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Korean J Intern Med > Volume 31(3); 2016 > Article
Lee, Kim, Kim, and Kim: Splenic rupture following transcatheter arterial embolization of splenic artery pseudoaneurysm caused by acute pancreatitis
A 32-year-old man visited our emergency department complaining of severe left upper quadrant abdominal pain. He had history of alcoholic acute pancreatitis complicated with multiple peripancreatic pseudocysts and splenic vein thrombosis with splenic artery pseudoaneurysm and obliteration of the pseudoaneurysm was done by transarterial coil embolization 6 months ago. An abdominal computerized tomography scan at admission showed decreased perfusion at lower pole of spleen with focal splenic infarct, fluid collection at adjacent areas of pancreatic tail and stomach, and pseudocyst at pancreatic tail (Fig. 1). The patient received conservative treatment. On the 16th day of hospitalization, sudden onset of severe abdominal pain developed. His blood pressure declined to 80/50 mmHg, and remained to be persistently below 90 mmHg despite intravenous fluid therapy and use of inotropics. An emergent abdominal computed tomography scan revealed hemoperitoneum with active bleeding around splenic hilum and pancreatic tail (Fig. 2). An emergency surgery was performed and pin point bleeding from lateral wall of spleen was noted. Splenectomy with clipping of short gastric and splenic vessels was done. The patient was discharged without complication on the 10th postoperative day.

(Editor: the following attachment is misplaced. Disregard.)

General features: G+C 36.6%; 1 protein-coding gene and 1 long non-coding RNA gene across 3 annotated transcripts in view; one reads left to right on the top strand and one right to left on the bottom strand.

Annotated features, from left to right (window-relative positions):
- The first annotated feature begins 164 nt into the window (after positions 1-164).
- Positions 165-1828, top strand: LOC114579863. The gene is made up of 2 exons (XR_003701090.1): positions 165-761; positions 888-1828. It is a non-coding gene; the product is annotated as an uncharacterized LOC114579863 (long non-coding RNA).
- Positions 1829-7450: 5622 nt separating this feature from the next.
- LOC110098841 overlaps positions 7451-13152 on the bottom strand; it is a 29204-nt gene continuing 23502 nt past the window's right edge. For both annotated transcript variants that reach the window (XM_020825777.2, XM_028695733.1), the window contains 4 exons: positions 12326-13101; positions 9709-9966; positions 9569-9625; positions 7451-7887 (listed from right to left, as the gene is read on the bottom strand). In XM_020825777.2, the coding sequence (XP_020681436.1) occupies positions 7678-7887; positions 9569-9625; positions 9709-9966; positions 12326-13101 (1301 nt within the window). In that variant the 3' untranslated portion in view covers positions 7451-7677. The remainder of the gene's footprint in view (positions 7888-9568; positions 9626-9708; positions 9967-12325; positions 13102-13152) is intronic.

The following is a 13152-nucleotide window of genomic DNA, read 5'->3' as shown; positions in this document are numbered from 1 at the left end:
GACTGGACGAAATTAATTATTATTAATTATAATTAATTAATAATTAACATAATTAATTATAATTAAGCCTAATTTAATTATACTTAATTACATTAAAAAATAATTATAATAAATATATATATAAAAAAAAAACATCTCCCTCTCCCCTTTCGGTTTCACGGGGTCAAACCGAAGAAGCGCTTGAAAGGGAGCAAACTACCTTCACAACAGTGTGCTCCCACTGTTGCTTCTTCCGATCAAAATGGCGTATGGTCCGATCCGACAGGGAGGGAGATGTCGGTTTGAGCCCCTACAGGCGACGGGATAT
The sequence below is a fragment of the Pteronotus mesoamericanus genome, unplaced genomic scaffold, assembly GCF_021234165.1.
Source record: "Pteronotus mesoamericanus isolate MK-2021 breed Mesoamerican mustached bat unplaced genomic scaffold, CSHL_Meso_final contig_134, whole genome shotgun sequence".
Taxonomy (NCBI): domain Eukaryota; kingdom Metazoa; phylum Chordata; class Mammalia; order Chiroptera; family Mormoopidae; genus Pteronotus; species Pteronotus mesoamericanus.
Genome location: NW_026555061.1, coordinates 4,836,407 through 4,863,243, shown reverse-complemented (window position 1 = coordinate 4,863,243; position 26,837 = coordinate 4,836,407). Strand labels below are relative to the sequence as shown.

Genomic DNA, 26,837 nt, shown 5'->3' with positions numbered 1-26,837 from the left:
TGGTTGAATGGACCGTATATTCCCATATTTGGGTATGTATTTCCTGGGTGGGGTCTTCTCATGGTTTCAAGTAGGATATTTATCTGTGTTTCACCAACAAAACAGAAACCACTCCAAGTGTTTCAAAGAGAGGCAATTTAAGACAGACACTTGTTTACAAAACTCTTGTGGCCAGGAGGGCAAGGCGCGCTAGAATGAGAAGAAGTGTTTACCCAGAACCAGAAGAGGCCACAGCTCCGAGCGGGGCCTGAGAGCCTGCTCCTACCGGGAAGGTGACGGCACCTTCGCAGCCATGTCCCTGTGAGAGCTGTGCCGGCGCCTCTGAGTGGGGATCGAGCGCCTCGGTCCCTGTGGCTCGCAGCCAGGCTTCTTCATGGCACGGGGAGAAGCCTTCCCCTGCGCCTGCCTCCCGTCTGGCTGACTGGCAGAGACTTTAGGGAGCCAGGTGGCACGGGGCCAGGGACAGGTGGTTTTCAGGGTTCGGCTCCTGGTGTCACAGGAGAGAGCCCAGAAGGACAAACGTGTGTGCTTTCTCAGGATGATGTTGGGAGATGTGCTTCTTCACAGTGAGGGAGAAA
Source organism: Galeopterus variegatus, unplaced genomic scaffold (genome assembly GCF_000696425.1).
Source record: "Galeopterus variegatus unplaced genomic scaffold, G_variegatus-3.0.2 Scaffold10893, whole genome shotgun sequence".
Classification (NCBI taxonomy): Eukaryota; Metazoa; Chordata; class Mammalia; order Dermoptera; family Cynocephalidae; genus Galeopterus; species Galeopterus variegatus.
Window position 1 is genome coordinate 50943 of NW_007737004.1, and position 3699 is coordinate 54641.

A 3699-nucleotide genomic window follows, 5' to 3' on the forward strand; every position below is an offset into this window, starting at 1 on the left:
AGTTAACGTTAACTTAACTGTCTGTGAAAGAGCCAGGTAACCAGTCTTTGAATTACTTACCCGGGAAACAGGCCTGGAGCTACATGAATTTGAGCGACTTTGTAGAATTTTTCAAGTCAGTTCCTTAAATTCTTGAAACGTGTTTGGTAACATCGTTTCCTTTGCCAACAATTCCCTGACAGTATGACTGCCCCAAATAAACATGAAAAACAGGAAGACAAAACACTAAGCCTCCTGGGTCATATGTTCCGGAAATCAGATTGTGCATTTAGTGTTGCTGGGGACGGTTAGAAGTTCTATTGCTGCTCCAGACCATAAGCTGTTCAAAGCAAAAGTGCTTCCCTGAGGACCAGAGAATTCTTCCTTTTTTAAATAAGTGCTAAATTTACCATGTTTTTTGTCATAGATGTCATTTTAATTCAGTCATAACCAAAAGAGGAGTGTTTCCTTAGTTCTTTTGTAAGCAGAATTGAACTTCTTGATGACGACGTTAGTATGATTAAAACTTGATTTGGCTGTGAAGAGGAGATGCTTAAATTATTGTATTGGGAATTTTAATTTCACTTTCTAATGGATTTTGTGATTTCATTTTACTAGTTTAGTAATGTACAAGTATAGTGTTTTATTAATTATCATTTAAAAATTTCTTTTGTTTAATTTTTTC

Pseudoaneurysm of the splenic artery, infarction, and rupture of the spleen are uncommon complications of acute or chronic pancreatitis. In our case, splenic vein thrombosis and adhesion around the pancreas and spleen due to previous severe acute pancreatitis as well as decreased splenic perfusion due to embolization may have contributed to development of splenic infarction with rupture. Treatment of a ruptured spleen depends primarily on hemodynamic stability of the patient, followed by extent of spleen injury and degree of hemoperitoneum. In our case, the patient underwent surgery due to hemodynamic instability. We report a case of splenic infarction and subsequent splenic rupture, treated by open splenectomy, following transcatheter embolization of an asymptomatic splenic artery pseudoaneurysm associated with acute pancreatitis.

Conflict of interest

No potential conflict of interest relevant to this article was reported.

Figure 1.
Abdominal computed tomography scan at admission. Decreased splenic perfusion and focal splenic infarct (arrow) were noted.
Figure 2.
Abdominal computed tomography scan at the time of hemoperitoneum. Active bleeding around the spleen (arrow) and hemoperitoneum had developed.
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